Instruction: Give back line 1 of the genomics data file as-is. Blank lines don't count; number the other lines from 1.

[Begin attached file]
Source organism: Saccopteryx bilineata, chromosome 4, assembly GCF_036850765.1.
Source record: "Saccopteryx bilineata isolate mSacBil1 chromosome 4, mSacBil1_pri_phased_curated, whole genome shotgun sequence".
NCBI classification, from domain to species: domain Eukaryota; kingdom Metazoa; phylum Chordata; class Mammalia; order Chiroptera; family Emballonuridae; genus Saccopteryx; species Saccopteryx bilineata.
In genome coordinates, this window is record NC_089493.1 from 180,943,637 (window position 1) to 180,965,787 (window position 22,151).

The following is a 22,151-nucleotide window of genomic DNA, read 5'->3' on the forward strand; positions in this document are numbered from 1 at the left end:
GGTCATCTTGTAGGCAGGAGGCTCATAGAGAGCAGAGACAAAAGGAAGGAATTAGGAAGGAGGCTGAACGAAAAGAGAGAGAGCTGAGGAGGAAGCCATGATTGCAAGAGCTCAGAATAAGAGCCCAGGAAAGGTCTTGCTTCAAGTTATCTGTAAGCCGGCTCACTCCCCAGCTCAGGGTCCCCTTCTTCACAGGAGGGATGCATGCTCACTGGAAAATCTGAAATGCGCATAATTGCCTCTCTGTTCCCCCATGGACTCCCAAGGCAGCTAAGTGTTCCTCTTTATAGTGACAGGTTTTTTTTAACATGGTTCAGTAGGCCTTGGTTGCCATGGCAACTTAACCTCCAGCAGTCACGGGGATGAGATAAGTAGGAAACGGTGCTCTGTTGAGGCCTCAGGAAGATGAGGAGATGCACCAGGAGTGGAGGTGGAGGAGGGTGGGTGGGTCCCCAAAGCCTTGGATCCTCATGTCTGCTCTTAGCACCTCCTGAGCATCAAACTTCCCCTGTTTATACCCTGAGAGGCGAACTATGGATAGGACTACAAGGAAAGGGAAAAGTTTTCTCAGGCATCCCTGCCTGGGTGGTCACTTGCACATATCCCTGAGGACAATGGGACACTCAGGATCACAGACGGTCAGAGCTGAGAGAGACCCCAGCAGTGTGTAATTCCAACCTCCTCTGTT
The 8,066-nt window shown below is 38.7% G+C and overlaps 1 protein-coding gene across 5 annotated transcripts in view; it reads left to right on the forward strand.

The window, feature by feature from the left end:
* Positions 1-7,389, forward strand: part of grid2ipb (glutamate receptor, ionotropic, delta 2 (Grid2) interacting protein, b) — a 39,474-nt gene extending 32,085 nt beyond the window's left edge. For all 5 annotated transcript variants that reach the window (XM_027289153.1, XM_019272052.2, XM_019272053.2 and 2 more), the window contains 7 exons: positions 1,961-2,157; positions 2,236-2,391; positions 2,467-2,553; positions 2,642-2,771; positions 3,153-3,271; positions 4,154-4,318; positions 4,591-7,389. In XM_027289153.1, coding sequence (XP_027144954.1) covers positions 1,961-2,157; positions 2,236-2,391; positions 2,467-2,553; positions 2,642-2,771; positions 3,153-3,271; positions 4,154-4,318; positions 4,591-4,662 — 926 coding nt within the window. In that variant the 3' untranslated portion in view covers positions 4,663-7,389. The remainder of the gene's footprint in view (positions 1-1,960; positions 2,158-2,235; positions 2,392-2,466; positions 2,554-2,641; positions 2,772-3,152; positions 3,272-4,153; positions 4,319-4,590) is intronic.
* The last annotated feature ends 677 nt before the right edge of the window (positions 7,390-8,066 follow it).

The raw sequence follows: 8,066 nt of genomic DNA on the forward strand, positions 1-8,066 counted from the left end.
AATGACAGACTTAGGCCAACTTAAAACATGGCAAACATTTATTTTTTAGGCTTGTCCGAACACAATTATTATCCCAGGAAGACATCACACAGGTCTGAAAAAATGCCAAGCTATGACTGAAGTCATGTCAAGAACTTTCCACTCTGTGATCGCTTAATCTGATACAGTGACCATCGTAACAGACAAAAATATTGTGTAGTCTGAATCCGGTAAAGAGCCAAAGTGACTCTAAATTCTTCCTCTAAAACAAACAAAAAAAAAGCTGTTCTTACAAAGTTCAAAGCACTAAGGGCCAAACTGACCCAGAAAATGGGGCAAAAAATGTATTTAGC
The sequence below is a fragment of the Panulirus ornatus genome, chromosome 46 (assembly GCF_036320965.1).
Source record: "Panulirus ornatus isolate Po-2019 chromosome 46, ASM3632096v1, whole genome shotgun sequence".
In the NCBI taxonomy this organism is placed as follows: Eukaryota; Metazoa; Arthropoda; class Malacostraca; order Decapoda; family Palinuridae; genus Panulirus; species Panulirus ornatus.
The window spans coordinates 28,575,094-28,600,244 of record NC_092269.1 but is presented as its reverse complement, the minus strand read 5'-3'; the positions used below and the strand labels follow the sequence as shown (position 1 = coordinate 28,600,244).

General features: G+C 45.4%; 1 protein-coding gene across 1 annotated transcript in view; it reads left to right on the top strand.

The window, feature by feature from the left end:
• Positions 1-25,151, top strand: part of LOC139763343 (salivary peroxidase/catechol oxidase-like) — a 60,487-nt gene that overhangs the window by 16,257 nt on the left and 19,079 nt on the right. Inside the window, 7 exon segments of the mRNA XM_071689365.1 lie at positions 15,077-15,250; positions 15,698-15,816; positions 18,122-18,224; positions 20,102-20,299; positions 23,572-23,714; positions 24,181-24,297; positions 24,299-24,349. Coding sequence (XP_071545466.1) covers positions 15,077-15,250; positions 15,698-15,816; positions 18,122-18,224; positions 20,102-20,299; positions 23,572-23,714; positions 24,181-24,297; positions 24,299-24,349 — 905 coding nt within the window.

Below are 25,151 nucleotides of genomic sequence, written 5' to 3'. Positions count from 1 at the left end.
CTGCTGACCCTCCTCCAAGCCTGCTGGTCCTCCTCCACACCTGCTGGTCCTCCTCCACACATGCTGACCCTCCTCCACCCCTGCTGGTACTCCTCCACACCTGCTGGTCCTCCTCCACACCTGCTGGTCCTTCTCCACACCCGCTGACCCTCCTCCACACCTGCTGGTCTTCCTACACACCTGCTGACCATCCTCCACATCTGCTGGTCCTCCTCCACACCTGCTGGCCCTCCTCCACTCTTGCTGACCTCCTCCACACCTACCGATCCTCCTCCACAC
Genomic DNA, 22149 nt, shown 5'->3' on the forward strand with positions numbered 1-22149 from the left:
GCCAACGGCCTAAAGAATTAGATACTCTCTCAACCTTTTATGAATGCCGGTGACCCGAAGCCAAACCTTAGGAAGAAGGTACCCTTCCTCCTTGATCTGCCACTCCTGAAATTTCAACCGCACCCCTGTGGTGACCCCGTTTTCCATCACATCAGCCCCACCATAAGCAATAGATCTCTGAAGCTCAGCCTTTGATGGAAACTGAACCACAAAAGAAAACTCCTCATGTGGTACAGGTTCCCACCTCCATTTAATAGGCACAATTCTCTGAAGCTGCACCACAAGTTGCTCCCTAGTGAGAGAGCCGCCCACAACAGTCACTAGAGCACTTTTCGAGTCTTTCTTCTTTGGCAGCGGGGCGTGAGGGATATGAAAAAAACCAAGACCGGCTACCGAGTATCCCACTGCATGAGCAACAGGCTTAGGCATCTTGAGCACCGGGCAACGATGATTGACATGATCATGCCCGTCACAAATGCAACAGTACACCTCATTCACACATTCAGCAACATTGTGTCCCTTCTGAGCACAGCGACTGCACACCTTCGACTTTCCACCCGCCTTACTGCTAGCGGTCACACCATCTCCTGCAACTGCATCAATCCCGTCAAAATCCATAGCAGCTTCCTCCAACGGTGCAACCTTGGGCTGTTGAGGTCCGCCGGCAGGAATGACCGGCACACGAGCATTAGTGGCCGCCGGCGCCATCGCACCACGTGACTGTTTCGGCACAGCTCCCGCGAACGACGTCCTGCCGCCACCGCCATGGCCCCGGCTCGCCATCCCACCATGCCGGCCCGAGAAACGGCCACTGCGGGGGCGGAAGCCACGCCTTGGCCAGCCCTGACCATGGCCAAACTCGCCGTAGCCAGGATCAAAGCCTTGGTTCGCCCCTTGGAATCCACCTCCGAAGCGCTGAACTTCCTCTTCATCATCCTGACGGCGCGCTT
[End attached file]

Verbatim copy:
Source organism: Saccopteryx bilineata, chromosome 4, assembly GCF_036850765.1.